RANCHO TEHAMA RESERVE, Calif. (AP) -- The Latest on deadly shootings in Northern California (all times local):
Residents in a remote Northern California community who were terrorized by a mass shooting this week say they want increased sheriff's patrols.
People living in Rancho Tehama Reserve say they're angry and frustrated at often seemingly being left to fend for themselves in what several called a "Wild West" atmosphere.
The homeowners' association board plans to meet Thursday to continue talks. It comes two days after 44-year-old Kevin Neal killed his wife and four others before he died in a gun battle with deputies. Neal targeted an elementary school in the sprawling rural subdivision about 130 miles (209 kilometers) north of Sacramento.
Board member Richard Gutierrez says residents were already complaining about the lack of law enforcement and frequent gunfire.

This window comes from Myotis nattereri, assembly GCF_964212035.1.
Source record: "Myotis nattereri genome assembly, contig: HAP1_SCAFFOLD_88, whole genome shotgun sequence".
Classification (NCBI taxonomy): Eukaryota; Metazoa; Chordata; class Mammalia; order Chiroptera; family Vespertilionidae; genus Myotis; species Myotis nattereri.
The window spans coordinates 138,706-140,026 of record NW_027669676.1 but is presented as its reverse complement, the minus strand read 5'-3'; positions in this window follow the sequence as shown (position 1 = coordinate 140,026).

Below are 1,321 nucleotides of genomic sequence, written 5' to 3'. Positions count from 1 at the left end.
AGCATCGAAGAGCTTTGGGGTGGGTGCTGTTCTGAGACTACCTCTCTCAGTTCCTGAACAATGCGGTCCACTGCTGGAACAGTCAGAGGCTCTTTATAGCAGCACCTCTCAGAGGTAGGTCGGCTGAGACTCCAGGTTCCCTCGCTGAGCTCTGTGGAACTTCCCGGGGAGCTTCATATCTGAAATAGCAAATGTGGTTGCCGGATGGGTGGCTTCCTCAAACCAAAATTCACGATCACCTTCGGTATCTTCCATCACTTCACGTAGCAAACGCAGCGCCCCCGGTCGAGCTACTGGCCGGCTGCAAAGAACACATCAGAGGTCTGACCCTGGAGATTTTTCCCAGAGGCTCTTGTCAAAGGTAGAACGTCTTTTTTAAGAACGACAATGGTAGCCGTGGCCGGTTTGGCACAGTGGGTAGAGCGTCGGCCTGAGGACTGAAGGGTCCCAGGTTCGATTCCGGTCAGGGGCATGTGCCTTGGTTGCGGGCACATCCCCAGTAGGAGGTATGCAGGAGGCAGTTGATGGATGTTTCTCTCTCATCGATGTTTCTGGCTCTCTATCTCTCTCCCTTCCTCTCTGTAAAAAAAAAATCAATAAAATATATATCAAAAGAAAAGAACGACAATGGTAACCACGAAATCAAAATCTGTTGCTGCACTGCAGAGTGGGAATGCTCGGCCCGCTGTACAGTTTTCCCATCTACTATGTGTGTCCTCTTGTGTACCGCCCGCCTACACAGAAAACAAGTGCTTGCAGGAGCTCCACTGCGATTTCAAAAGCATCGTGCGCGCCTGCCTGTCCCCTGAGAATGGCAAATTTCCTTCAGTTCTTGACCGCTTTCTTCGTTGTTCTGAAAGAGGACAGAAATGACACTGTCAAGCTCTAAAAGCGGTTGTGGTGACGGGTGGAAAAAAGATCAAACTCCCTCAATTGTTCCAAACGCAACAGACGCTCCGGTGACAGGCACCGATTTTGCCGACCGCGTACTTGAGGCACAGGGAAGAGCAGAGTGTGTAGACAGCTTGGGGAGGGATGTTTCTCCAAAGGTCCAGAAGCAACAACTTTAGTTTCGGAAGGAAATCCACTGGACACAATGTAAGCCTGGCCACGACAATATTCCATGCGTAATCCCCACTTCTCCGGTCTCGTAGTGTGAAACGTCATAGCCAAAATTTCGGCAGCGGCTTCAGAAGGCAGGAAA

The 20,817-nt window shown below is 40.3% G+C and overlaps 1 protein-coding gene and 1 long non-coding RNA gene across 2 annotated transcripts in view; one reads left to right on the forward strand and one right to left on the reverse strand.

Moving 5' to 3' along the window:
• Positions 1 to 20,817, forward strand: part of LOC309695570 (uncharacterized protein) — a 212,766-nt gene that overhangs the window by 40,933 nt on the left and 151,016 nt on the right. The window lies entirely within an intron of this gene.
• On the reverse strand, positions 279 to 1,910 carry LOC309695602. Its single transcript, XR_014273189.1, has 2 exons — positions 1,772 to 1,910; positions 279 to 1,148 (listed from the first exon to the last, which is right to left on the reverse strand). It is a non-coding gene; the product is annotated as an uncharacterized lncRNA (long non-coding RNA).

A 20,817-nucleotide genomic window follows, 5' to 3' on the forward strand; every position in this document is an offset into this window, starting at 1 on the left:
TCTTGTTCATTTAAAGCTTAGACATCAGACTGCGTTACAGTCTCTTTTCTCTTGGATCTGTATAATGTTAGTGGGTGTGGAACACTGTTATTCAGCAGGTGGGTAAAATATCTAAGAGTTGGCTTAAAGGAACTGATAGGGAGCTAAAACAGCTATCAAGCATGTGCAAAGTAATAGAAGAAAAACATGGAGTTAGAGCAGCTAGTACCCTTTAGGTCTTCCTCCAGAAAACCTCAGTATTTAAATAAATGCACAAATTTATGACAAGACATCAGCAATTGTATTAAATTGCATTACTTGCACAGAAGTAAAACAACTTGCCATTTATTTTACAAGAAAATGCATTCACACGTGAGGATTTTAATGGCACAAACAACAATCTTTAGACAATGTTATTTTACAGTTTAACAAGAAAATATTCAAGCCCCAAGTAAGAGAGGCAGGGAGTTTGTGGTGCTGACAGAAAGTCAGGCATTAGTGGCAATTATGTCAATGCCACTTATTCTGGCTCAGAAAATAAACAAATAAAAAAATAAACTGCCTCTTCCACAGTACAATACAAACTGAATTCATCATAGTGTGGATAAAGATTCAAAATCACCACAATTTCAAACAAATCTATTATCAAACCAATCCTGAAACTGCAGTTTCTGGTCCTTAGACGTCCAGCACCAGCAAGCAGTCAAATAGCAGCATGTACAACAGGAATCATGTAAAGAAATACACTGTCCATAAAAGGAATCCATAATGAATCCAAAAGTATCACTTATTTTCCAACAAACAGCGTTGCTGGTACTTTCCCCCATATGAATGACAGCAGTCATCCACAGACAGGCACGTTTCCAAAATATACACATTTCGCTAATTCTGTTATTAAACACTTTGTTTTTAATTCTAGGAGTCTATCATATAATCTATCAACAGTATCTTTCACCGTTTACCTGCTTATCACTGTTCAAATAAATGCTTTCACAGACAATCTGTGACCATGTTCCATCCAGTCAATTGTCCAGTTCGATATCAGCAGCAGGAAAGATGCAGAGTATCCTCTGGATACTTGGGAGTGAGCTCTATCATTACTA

One of the people killed by a gunman who went on a shooting rampage after killing his wife was a woman who was heading to a store with her husband.
Relatives of Michelle and Troy McFadyen
the Record Searchlight that the couple was forced off the road and into a ditch by a vehicle coming at them head-on.
They say the gunman, identified by authorities as Kevin Neal, then parked the vehicle, walked toward them and fired into their car.
Mike McFadyen says his brother told him they ran but the gunman followed them until they fell to the ground.
He says Troy, bleeding profusely, pleaded with the gunman to not waste his rounds because he was dying and that Neal walked away.
Michelle McFadyen died at the scene.
One of the first victims of a Northern California gunman told a judge earlier this year that she and her family lived in fear of him.
Hailey Suzanne Poland said in a request for a restraining order that her neighbor Kevin Janson Neal was violent and unpredictable, firing off guns at all hours and threatening her.
A sheriff's deputy in April handed Neal a court order to keep away from Poland and her family and to not possess any guns.
But on Tuesday, Neal shot Poland to death before embarking on what authorities called a "murderous rampage"
Sheriff's officials said they could not have been expected to predict the rampage, and that he eluded law enforcement in their attempts to contact him.